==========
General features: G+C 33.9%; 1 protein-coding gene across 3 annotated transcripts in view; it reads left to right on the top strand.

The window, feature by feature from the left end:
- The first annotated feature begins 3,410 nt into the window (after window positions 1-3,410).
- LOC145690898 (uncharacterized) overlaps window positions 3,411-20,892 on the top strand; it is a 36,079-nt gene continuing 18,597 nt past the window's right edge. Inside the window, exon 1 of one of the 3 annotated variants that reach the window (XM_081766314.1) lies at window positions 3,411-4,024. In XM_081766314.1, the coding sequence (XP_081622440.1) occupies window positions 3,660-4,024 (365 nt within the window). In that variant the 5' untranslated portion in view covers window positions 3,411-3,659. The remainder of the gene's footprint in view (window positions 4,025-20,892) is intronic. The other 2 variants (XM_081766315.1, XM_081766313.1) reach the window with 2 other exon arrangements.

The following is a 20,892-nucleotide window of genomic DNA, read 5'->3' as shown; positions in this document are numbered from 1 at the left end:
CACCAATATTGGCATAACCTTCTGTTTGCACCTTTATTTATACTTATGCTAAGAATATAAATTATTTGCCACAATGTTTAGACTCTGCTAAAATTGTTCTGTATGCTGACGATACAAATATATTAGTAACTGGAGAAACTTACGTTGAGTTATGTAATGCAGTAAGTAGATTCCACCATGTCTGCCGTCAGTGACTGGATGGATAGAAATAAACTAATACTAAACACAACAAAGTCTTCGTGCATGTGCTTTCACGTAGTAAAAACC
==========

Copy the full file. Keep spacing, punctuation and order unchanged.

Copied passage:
General features: G+C 33.9%; 1 protein-coding gene across 3 annotated transcripts in view; it reads left to right on the top strand.

The window, feature by feature from the left end:
- The first annotated feature begins 3,410 nt into the window (after window positions 1-3,410).
- LOC145690898 (uncharacterized) overlaps window positions 3,411-20,892 on the top strand; it is a 36,079-nt gene continuing 18,597 nt past the window's right edge. Inside the window, exon 1 of one of the 3 annotated variants that reach the window (XM_081766314.1) lies at window positions 3,411-4,024. In XM_081766314.1, the coding sequence (XP_081622440.1) occupies window positions 3,660-4,024 (365 nt within the window). In that variant the 5' untranslated portion in view covers window positions 3,411-3,659. The remainder of the gene's footprint in view (window positions 4,025-20,892) is intronic. The other 2 variants (XM_081766315.1, XM_081766313.1) reach the window with 2 other exon arrangements.

The following is a 20,892-nucleotide window of genomic DNA, read 5'->3' as shown; positions in this document are numbered from 1 at the left end:
CACCAATATTGGCATAACCTTCTGTTTGCACCTTTATTTATACTTATGCTAAGAATATAAATTATTTGCCACAATGTTTAGACTCTGCTAAAATTGTTCTGTATGCTGACGATACAAATATATTAGTAACTGGAGAAACTTACGTTGAGTTATGTAATGCAGTAAGTAGATTCCACCATGTCTGCCGTCAGTGACTGGATGGATAGAAATAAACTAATACTAAACACAACAAAGTCTTCGTGCATGTGCTTTCACGTAGTAAAAACC